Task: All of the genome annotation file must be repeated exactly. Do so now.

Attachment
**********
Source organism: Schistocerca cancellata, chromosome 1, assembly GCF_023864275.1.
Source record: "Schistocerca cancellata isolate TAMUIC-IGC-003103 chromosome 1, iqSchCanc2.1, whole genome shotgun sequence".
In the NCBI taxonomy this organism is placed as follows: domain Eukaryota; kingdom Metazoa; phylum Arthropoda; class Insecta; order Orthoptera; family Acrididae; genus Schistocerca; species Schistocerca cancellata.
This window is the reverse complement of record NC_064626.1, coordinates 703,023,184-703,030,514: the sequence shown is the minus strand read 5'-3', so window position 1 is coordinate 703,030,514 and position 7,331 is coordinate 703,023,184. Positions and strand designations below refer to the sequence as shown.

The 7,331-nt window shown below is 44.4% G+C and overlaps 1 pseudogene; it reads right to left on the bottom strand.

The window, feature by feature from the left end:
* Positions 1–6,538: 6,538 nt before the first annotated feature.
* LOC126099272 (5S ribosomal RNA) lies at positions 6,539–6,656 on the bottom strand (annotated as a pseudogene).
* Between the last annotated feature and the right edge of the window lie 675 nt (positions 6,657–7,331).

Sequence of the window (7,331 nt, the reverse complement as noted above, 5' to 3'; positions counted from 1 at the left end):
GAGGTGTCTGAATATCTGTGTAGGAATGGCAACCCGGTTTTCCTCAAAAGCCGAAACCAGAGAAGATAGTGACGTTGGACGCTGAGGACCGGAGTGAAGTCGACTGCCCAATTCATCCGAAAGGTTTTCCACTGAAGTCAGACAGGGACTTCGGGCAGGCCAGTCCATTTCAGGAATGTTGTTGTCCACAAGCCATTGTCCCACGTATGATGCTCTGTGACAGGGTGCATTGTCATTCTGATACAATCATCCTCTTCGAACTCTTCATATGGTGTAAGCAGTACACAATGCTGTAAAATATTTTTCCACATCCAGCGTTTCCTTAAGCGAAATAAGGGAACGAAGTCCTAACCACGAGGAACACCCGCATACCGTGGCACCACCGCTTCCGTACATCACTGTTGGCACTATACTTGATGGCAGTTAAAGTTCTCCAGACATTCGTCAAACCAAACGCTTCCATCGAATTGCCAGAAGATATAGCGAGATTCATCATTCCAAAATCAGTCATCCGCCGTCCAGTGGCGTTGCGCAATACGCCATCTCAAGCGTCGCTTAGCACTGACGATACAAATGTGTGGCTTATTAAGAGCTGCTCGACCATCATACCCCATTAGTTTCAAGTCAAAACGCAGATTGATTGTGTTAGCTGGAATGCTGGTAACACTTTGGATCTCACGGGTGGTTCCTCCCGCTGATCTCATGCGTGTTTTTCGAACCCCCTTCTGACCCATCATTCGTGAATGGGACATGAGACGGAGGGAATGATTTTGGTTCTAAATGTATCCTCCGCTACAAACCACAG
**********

Source organism: Schistocerca cancellata, chromosome 1, assembly GCF_023864275.1.
Source record: "Schistocerca cancellata isolate TAMUIC-IGC-003103 chromosome 1, iqSchCanc2.1, whole genome shotgun sequence".
In the NCBI taxonomy this organism is placed as follows: domain Eukaryota; kingdom Metazoa; phylum Arthropoda; class Insecta; order Orthoptera; family Acrididae; genus Schistocerca; species Schistocerca cancellata.
This window is the reverse complement of record NC_064626.1, coordinates 703,023,184-703,030,514: the sequence shown is the minus strand read 5'-3', so window position 1 is coordinate 703,030,514 and position 7,331 is coordinate 703,023,184. Positions and strand designations below refer to the sequence as shown.

The 7,331-nt window shown below is 44.4% G+C and overlaps 1 pseudogene; it reads right to left on the bottom strand.

The window, feature by feature from the left end:
* Positions 1–6,538: 6,538 nt before the first annotated feature.
* LOC126099272 (5S ribosomal RNA) lies at positions 6,539–6,656 on the bottom strand (annotated as a pseudogene).
* Between the last annotated feature and the right edge of the window lie 675 nt (positions 6,657–7,331).

Sequence of the window (7,331 nt, the reverse complement as noted above, 5' to 3'; positions counted from 1 at the left end):
GAGGTGTCTGAATATCTGTGTAGGAATGGCAACCCGGTTTTCCTCAAAAGCCGAAACCAGAGAAGATAGTGACGTTGGACGCTGAGGACCGGAGTGAAGTCGACTGCCCAATTCATCCGAAAGGTTTTCCACTGAAGTCAGACAGGGACTTCGGGCAGGCCAGTCCATTTCAGGAATGTTGTTGTCCACAAGCCATTGTCCCACGTATGATGCTCTGTGACAGGGTGCATTGTCATTCTGATACAATCATCCTCTTCGAACTCTTCATATGGTGTAAGCAGTACACAATGCTGTAAAATATTTTTCCACATCCAGCGTTTCCTTAAGCGAAATAAGGGAACGAAGTCCTAACCACGAGGAACACCCGCATACCGTGGCACCACCGCTTCCGTACATCACTGTTGGCACTATACTTGATGGCAGTTAAAGTTCTCCAGACATTCGTCAAACCAAACGCTTCCATCGAATTGCCAGAAGATATAGCGAGATTCATCATTCCAAAATCAGTCATCCGCCGTCCAGTGGCGTTGCGCAATACGCCATCTCAAGCGTCGCTTAGCACTGACGATACAAATGTGTGGCTTATTAAGAGCTGCTCGACCATCATACCCCATTAGTTTCAAGTCAAAACGCAGATTGATTGTGTTAGCTGGAATGCTGGTAACACTTTGGATCTCACGGGTGGTTCCTCCCGCTGATCTCATGCGTGTTTTTCGAACCCCCTTCTGACCCATCATTCGTGAATGGGACATGAGACGGAGGGAATGATTTTGGTTCTAAATGTATCCTCCGCTACAAACCACAG